Birthday: December 11, 1475
Spiritual & Religious Leaders
Died At Age: 45
Sun Sign: Sagittarius
Also Known As: Giovanni di Lorenzo de' Medici
Born Country: Italy
Born in: Florence, Italy
Famous as: Pope
father: Lorenzo the Magnificent
mother: Clarice Orsini
siblings: Contessina Beatrice de' Medici, Contessina de' Medici, Giuliano de' Medici; Duke of Nemours, Lucrezia de' Medici, Luisa de' Medici, Maddalena de' Medici, Piero the Unfortunate
Died on: December 1, 1521
City: Florence, Italy
Notable Alumni: University Of Pisa
education: University of Pisa
Pope Leo X was the pope for eight years, holding this position from March 1513 to his death in 1521. He was born into one of the most powerful families of Europe, the Medici family, which was quite prominent in banking and politics. Though he was a pope, he was popular mainly for his papal bull against the famous philosopher Martin Luther. Apart from this, he was also known for his inability to stem the Protestant Reformation that originated during his papacy. It was during his period that Martin Luther published 95 theses that he subsequently attached to the door of the Castle Church in Wittenberg. His refusal to agree to Luther’s criticisms led to the beginning of Protestant Christianity. He was also known for his extravagance, and his massive expenditures often led the papacy to debt. He was a great patron of arts and was responsible for rebuilding the St. Peter’s Basilica in Vatican City. He was also a great propagator of education and was responsible for the reorganization of Roman University and also promoted literature, poetry, etc. He is remembered for his remark, “It has served us well, this myth of Christ”.
Childhood & Early Life
Pope Leo X was born on December 11, 1475, as Giovanni di Lorenzo de' Medici in Florence, Italy. He was the second son of Lorenzo the Magnificent, the head of the Florentine Republic.
Giovanni was schooled along with his older brother Piero di Lorenzo de' Medici in all government arts. He was tutored by various famous men, such as Angelo Poliziano, Marsilio Ficino, and Pico Della Mirandola, an excellent humanist who was also an expert in persuasion. Giovanni grew up to become a fine and intelligent boy with a deep interest in arts and literature. He was very religious for his age.
In 1482, he entered the ranks of Roman Catholic clergy after getting tonsured at just the age of seven. He was then made a cardinal at just 13 years by the then Pope Innocent VIII. He received a lot of revenues from various wealthy churches, which in turn added to his family’s wealth.
His interest in education continued even after becoming a cardinal. Between 1489 and 1491, he studied theology and canon law in Pisa. He was tutored by Filippo Decio and Bartolomeo Sozzini.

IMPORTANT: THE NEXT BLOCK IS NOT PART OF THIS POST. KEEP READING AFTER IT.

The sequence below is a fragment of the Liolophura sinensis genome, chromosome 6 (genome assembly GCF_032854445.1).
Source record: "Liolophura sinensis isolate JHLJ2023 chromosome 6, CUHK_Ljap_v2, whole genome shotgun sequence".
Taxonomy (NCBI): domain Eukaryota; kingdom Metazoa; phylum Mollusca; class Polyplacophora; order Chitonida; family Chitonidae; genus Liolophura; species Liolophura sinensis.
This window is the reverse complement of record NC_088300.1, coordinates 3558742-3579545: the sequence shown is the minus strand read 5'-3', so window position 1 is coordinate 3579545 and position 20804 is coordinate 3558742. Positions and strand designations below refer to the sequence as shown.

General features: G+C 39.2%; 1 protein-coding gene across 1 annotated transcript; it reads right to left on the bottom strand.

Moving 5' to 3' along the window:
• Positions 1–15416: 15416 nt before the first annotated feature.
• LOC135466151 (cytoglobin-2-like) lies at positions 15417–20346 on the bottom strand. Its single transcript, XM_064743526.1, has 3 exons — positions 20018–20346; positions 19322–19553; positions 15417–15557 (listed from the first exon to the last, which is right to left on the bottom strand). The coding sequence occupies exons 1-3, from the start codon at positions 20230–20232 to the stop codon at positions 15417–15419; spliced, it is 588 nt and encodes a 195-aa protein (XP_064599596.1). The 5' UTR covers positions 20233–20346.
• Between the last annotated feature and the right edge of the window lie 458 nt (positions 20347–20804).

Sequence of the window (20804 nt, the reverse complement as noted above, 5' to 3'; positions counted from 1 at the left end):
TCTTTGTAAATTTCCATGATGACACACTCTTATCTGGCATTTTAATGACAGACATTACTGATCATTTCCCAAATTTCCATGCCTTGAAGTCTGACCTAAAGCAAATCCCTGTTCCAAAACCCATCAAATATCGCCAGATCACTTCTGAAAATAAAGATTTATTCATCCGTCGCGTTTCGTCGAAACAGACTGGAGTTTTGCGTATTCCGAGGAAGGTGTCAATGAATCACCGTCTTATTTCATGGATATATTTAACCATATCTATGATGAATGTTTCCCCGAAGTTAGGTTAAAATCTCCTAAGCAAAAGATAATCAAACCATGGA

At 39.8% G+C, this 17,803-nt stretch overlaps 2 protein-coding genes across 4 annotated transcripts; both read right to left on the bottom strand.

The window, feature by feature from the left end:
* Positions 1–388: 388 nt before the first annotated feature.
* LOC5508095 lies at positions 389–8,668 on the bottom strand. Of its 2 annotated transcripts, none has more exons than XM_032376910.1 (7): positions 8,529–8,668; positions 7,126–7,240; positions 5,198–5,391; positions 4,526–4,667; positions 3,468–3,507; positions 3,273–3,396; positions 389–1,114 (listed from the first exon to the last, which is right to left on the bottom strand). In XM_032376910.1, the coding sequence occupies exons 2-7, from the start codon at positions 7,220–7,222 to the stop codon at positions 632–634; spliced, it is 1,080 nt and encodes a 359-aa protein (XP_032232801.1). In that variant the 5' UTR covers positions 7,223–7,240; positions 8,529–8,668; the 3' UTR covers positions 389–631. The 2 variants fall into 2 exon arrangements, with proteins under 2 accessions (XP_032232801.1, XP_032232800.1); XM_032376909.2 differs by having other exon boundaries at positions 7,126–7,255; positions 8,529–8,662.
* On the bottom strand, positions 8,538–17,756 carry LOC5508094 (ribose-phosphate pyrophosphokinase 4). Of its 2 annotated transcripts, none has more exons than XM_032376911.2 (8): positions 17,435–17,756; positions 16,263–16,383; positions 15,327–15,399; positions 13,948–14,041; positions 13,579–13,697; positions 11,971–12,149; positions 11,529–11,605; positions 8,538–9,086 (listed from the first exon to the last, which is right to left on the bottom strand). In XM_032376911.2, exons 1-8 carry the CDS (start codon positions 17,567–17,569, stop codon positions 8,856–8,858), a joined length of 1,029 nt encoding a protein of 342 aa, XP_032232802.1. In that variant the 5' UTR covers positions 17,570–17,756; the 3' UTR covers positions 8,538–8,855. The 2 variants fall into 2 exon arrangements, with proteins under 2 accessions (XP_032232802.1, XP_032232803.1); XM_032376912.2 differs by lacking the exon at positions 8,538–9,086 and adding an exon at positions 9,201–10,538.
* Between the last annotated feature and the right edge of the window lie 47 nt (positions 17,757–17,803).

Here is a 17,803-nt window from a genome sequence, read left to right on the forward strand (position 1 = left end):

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Becoming the Pope
Giovanni was formally admitted into the Sacred College of Cardinals on March 23, 1492. He started residing in Rome. He had to rush back to Florence the same year owing to the death of his father. The same year, Pope Innocent VIII also died, and Giovanni opposed the election of Cardinal Borgia.
In 1494, there was an uprising that forced the entire Medici family to go into exile. He used this time well to travel across Europe as he wasn’t allowed to go back to Rome since he had opposed the election of Cardinal Borgia as the pope.
In May 1500, Giovanni could finally return to Rome where he was welcomed back cordially by Pope Alexander VI. He started leading a life filled with art and literature during his life in Rome.
In 1503, he was delighted at the accession of Pope Julius II to the pontificate. The same year, his brother died, making him the head of the Medici family. Eight years later, he was appointed as the papal legate of Bologna and Romagna.
In February 1513, Julius II died. A seven-day stormy session ensued and the conclave finally united to make Giovanni the main candidate amongst the younger cardinals. He was elected on March 9. After this, he was proclaimed on March 11. Four days later, he was ordained into the priesthood.
He was given the title of Leo X on March 19, 1513. His appointment as the pope was received with delight by many Romans mainly due to his liberal attitude and also his love for peace.
Leo X faced multiple issues after the accession. Some of them were preserving the papal conquests which were inherited from the previous Popes Alexander VI and Julius II, limiting the amount of foreign influence, and the need to put an end to the Pisan schism.
He had great ambitions for his brother Giuliano, but his unfortunate death in March 1516 forced him to transfer those ambitions to his nephew Lorenzo. In the same year in December, Leo organized an expedition against the Turks which was led by Lorenzo.
The War of Urbino lasted from February to September 1517. It finally ended with the duke’s expulsion and the victory of Lorenzo. At the same time, it also revived the policy of Alexander VI, leading to an increase in brigandage and anarchy in all the Papal States. This also meant it wreaked havoc on the papal finances as the estimated cost of the war was nearly 800,000 ducats.
Meanwhile, in July 1517, Leo published the names of 31 new cardinals, including Lorenzo Campeggio, Egidio Canisio, and Thomas Cajetan. This huge number was quite unheard of in the history of the papacy.
Leo also felt the need to resist the advance of the Sultan of Ottoman, Selim I. He was threating Europe, especially the western part, regularly and had plans to conduct a crusade into western Europe. However, Leo didn’t get the chance to play a major role in the ensuing crusade.
Family & Personal Life
On 1st December 1521, Pope Leo X breathed his last. A few days prior, he had fallen ill with bronchopneumonia that took a toll on his health. He passed away so suddenly that not even the last sacraments could be given to him. He was laid to rest in Santa Maria Sopra Minerva.